Over the years I have taken you on my skin journey and while my skin certainly isn’t perfect, 5 years later I can finally say I have it *mostly* under control. I finally figured out my skin triggers: in my case I break it due to stress and when I drink coffee (for real!) and a skincare routine that works for me. But the reality is that I can’t always control my stress and avoiding coffee is more difficult for me than I’d like it to be. This past January I was dealing with an immense amount of stress and was struggling to sleep. I was drinking a litttttle too much coffee to stay awake during the day and the results led to a pretty bad breakout around my jawline. Stress and coffee both affect hormones so it’s no surprise my acne appears on my jawline where women typically break out due to hormones.
Once things calmed down (kind of) and I started sleeping better, I stopped seeing a ton of new active breakouts but the scarring was still pretty bad. I knew I needed something a little stronger to help with skin cell turnover and reduce redness. And well, I’m turning 31 this year and don’t hate the idea of using something that reduces fine lines and wrinkles. Enter retinol.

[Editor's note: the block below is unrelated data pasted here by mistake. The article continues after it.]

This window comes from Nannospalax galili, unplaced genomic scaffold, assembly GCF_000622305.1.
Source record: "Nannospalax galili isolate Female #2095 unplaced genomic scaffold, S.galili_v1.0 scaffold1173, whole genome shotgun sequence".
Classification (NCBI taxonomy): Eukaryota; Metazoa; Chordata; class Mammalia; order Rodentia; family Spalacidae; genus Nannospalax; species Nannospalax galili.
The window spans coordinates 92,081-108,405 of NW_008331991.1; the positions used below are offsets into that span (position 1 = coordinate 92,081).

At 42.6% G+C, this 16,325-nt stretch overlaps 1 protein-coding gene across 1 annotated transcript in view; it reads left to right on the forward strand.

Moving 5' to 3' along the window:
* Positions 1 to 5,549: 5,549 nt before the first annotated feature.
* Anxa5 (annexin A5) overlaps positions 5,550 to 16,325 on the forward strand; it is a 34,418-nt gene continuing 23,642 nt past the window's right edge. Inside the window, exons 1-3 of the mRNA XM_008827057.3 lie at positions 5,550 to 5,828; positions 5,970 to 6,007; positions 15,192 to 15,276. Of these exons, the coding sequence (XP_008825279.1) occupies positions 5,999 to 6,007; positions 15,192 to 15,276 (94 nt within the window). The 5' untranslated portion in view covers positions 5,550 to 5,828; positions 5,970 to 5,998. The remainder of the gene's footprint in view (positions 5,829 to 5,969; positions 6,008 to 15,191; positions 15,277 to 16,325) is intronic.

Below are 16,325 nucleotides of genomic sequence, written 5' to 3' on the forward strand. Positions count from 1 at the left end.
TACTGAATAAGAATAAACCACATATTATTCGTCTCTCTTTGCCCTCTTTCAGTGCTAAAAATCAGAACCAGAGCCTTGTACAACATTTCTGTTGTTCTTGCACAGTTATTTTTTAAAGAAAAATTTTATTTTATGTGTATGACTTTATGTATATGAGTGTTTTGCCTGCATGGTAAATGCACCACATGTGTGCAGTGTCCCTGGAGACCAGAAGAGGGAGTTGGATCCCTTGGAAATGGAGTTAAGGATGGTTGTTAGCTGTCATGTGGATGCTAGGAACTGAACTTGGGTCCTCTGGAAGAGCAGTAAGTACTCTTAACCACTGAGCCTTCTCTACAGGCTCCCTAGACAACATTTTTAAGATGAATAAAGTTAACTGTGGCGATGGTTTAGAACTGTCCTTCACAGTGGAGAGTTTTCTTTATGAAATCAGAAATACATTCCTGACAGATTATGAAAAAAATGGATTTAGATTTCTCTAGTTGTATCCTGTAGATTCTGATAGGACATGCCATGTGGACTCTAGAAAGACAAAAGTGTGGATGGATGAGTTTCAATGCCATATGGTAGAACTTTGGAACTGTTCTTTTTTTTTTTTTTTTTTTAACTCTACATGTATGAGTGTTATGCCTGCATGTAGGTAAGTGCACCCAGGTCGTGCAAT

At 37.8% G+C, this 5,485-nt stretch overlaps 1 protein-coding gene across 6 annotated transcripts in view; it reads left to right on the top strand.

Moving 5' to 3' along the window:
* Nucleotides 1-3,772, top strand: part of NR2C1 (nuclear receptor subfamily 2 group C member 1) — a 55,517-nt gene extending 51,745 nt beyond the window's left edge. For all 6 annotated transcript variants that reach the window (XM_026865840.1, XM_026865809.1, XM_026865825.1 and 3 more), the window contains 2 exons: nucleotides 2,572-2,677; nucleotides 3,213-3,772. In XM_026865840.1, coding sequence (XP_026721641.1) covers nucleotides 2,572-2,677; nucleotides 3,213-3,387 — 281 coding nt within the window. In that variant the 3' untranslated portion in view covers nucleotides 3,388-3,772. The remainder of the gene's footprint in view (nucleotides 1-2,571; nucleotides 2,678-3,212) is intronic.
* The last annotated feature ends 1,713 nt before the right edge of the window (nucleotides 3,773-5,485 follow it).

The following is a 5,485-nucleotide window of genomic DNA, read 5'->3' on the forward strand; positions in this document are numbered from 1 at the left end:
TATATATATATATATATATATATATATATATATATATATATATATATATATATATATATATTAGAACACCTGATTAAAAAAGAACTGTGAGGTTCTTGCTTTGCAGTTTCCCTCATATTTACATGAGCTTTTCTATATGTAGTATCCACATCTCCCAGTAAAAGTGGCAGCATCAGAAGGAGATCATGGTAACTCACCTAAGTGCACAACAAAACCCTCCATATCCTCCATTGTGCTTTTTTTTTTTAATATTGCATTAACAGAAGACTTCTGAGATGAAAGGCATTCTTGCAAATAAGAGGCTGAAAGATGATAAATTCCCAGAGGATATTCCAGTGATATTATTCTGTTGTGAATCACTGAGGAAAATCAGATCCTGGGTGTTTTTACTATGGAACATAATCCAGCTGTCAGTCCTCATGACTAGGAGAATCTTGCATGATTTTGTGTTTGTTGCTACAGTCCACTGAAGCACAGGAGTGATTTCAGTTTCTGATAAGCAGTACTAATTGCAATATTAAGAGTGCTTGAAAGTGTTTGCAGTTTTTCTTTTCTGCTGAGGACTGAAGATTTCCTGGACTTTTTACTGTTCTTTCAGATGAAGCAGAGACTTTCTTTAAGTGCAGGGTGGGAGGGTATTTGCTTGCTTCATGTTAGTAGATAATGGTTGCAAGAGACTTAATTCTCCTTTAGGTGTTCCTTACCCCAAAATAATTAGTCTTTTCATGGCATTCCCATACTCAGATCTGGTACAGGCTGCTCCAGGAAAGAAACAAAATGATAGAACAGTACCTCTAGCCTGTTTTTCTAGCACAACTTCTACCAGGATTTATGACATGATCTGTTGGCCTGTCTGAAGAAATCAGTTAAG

Many of you know that I’ve been a HUGE fan of the Marie Veronique Intensive Repair Serum for years. So when I was looking at some of MV’s other products and discovered their gentle retinol, it peaked my interest. I purchased it in early March and began my retinol journey. In the process I decided it was time I learn a bit more about retinol (and retinoids!) and if it technically qualifies as “clean beauty”. I also reached out to the MV team to help me answer some of the questions I have. Below is everything I discovered and why this go around, my experience with retinol is very different from my first time using it. Let’s jump in.
What is Retinol?